I felt good up until mile 100 on the bike. Unfortunately, most of the elevation gain came towards the end of each lap. In total, we had to climb over 6,000 feet. Fortunately, I did a lot of training rides up 9W to Bear Mountain leading up the race and I think this helped a lot. At this point, in addition to my legs being fatigued, my shoulders and neck were extremely sore from being in the aero position. Doubts started creeping into my mind about the run as I completed the last several miles. I thought to myself, do I really have enough gas in the tank to run a marathon? Or did I go too fast and hard on the bike?
It felt really good when I finally arrived in the transition area and handed off my bike. First, because I was mentally and physically exhausted from pedaling for six hours. Second, I had to pee really, really bad – I had to go for most of the second lap, but kept holding it in because I didn’t want to waste time getting off and waiting to use the bathroom. I also didn’t want to pee on myself (yes people actually do this). I finished the bike segment in 384th place, which means that I passed over 1,200 athletes on the six hour ride! If only I were a better swimmer and didn't always put myself in such a deep hole.
After handing off my bike to a gracious volunteer, I grabbed my run gear and swapped out of my bike gear in the changing tent. This time it was much less crowded and chaotic. I found a seat and put on my purple Nike Flyknit Racers – these are the same shoes that I wore in the 2016 NYC Marathon, 2017 Philly Marathon, 2017 Bronx 10 Mile and 2018 NYC Half Marathon – I only wear them in races and they’ve never failed me. Once I slipped them on it was a huge confidence boost.
Shockingly, my legs felt pretty good after the first few strides. As I rounded the initial turn onto the run course, my fans (family) were standing there screaming my name. I had no idea where they’d be standing or when I’d see them again after the bike segment, so it was the best surprise ever. It made me so happy and it was another huge confidence and energy boost. I am still in disbelieve how they were able to move around so fast and catch me at so many different times during the race.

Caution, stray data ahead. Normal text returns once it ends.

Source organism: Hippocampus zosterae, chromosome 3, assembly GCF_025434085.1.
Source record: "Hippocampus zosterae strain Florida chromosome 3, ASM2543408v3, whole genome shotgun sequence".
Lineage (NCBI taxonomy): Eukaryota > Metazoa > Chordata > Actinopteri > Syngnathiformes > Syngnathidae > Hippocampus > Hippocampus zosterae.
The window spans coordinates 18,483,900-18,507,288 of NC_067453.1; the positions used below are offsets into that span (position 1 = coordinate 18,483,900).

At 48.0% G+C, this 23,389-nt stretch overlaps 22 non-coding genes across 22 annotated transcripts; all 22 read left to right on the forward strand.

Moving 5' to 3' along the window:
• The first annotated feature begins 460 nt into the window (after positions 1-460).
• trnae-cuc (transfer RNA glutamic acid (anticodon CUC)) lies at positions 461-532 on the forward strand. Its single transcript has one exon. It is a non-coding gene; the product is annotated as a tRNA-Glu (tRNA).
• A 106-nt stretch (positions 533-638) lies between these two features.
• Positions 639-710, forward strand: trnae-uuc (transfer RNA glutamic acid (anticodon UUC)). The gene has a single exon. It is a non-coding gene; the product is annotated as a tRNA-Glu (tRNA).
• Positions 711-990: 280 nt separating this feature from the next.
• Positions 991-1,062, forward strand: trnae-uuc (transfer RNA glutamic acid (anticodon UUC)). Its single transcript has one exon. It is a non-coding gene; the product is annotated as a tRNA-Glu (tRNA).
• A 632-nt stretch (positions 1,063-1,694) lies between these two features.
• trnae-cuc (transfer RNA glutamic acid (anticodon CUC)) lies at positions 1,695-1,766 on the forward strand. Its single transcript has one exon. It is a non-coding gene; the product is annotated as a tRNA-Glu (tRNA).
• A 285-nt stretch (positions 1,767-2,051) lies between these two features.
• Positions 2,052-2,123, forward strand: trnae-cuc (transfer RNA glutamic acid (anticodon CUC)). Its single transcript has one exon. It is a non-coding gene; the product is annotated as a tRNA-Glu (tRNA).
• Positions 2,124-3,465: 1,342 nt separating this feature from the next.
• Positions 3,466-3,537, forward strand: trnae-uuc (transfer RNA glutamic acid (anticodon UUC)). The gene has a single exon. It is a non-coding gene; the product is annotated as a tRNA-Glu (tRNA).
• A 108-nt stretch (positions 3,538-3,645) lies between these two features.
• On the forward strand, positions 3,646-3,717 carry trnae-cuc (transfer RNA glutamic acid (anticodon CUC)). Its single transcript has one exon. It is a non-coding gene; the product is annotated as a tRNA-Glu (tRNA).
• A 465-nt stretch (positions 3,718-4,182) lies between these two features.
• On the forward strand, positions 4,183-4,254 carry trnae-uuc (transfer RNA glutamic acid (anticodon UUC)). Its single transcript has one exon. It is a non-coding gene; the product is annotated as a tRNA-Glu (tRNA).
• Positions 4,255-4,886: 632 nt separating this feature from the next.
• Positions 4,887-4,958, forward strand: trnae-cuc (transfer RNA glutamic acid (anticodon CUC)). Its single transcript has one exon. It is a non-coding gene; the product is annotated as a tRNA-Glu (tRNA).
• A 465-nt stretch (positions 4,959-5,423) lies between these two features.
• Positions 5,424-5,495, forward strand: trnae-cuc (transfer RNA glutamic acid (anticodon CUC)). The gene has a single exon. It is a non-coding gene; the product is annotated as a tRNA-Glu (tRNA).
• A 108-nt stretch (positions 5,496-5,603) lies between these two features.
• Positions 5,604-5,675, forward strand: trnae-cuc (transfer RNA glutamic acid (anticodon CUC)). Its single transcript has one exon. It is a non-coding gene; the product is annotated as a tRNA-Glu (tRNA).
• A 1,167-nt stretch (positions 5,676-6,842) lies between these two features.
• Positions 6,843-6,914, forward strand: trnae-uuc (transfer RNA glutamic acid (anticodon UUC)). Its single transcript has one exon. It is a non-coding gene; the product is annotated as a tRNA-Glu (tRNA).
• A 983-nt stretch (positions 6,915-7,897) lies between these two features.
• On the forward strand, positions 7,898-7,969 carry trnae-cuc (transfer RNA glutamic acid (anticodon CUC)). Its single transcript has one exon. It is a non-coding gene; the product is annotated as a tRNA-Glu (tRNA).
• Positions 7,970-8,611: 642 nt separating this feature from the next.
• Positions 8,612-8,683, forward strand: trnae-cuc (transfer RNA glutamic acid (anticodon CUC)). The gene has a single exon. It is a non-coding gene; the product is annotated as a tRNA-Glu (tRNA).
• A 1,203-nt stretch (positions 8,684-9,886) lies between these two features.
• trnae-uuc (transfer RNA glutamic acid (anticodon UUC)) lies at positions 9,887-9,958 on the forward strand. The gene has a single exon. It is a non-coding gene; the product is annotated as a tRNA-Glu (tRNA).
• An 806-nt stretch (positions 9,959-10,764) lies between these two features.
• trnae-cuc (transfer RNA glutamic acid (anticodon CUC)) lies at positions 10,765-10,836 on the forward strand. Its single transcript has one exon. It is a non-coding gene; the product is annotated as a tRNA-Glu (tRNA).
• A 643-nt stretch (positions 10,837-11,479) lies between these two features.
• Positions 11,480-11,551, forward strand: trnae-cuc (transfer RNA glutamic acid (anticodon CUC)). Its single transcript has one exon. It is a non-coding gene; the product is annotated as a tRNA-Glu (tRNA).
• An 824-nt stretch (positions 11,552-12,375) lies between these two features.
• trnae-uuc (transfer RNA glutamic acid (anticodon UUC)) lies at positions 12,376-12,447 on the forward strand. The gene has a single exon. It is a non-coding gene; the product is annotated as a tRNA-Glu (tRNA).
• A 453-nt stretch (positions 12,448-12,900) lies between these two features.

The run course was a 26.2 mile party – the atmosphere was electric, between the music and spectators. Many people wore costumes and set up funny signs along the route. The aid stations were stocked with drinks, food and most importantly, caring volunteers. Just like the bike course, we traveled through beautiful and varied terrain.
The crowd support was unbelievable. I had hundreds of strangers yelling my name, motivating me to push through and keep running strong. As one of the fastest runners, I received a lot of compliments, too, both from spectators and fellow athletes when I passed them.
I was feeling really good and running well above goal pace of 8:00/mile. Caffeine really helped keep up my energy levels. I had a 150mg shot and two 75mg gel packets. It was extra effective because I went on a caffeine detox for three weeks before the race to get my tolerance levels down.
Unfortunately, everything started falling apart shortly after mile 18. First, I ran out of fuel and began hitting the wall. I miscalculated how much nutrition that I needed and should have carried more gel packets. Second, the tolls of the day were finally hitting me hard. My knees and hips started to hurt with each pound of the pavement. You can see it in my facial expression below. No more smiling and waving. Haha
Each mile felt like an eternity. Many people were walking at this point in the race. The worst part was that the back half of the course was loaded with hills. You can see how my pace slowed after mile 18, along with the corresponding elevation gain in the last several miles.
The aide stations were very helpful. The volunteers had so much energy and enthusiasm and it rubbed off on all of the athletes. I had a banana and a small cliff bar, which helped fulfill my nutrition deficit. I also started sucking on ice cubes and putting them down my shirt and on my head, which helped keep me cool as the temperature and humidity rose.
Finally, I reached the main center of town and I knew that it was only one mile to the finish. One last fly by my support team and the thousands of spectators lining the last mile of the course was all the momentum that I needed. My legs were wobbly and my eyes were blurry - not from exhaustion, but from realizing that I was moments away from reaching the red carpet, passing the olympic torch and rounding the bend onto the olympic skating oval to fulfill one of the biggest goals of my life.